On the weekends when JT is away, I like to joke that I'm unsupervised. But it's really that I'm untethered. The daily responsibilities of being a parent, the only parent in this house, don't feel unrelenting. But they are unremitting. If I don't get it done, it won't get done. There is no hope for rescue and there is no margin for error.
So it is that my daily life is one of planned allocation of resources. It's a well-oiled machine. I work; I make suppers with leftovers for the next day's lunch; I wash a load of laundry every day, so as not to be confronted by piles of unwashed socks just when we need them the most; I do one house chore a day so as not to be overwhelmed by them all on the weekend; I get myself to the gym to ensure my strength and my sanity. I make room for fun. But I never forget that I'm it. If something happens to me, we're done.
A life lived this way is one of organized responsibilities. My days are full and the routine is comfortable, if not always comforting. When I head upstairs at the end of the day, I've been busy and I'm tired. I tuck JT into bed and then crawl into my own nest. I savor my blessings and then read my book until exhaustion engulfs me. The hours unfold into days and I'm surviving.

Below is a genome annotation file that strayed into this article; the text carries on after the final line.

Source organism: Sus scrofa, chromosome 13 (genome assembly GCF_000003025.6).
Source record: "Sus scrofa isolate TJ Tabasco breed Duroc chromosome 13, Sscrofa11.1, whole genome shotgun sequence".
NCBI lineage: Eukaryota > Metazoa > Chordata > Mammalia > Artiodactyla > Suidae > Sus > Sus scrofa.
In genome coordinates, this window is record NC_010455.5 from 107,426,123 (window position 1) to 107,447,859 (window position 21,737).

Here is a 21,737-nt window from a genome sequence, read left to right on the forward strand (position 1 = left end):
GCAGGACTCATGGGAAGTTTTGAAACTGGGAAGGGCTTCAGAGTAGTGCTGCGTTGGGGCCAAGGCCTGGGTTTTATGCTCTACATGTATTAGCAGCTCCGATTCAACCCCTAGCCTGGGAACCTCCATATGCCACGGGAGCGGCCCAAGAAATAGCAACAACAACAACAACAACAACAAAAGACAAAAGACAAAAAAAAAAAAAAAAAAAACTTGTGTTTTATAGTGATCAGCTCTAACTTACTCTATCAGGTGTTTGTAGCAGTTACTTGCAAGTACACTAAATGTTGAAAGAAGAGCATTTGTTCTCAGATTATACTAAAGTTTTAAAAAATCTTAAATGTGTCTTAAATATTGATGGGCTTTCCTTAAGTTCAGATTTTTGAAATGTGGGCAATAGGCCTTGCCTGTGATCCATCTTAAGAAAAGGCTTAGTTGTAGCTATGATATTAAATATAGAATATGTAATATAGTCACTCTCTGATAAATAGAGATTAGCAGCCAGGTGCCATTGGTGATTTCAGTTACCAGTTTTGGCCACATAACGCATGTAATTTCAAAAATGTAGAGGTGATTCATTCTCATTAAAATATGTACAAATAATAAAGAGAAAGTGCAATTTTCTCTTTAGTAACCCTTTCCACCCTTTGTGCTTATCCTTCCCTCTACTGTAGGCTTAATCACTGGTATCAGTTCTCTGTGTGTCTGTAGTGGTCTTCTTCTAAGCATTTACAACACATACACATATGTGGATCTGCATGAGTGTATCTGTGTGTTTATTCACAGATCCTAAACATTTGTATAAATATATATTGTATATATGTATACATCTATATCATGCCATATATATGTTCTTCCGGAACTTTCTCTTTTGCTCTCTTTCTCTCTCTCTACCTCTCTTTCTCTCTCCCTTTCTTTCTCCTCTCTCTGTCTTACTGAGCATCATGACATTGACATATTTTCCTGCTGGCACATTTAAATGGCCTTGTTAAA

Then the routine stalls. Twice a month, JT leaves on Saturday morning to spend the rest of the weekend with my ex. After nearly two weeks of doing everything, I've got no child-related responsibilities. It feels odd and uncertain. On those weekends, I have the quiet (and time) to miss both my current routine and my old family life. But it's not even 48 hours and there is always something to get done. I manage because my life is all about managing. Soon enough, the familiar routine returns. Worse yet are the two weeks a year when JT is with my ex for 7 days. Those days have an ebb and flow all their own: I carefully organize projects and activities for them. In principle, I think that I should welcome the respite. In practice, I don't. It feels uncertain and irregular to me.
I'm three days into being unsupervised. I've got plans and obligations that interest me. I'm neither bored nor lonely. Still, I'm aware that these unsupervised times always feel like I've foolishly torn a bandage off of a healing wound. The wound is still sore; not in danger of gaping open, but still unexpectedly tender. This part of my life still feels hollow, like I'm waiting for something. But I don't know what I'm waiting for.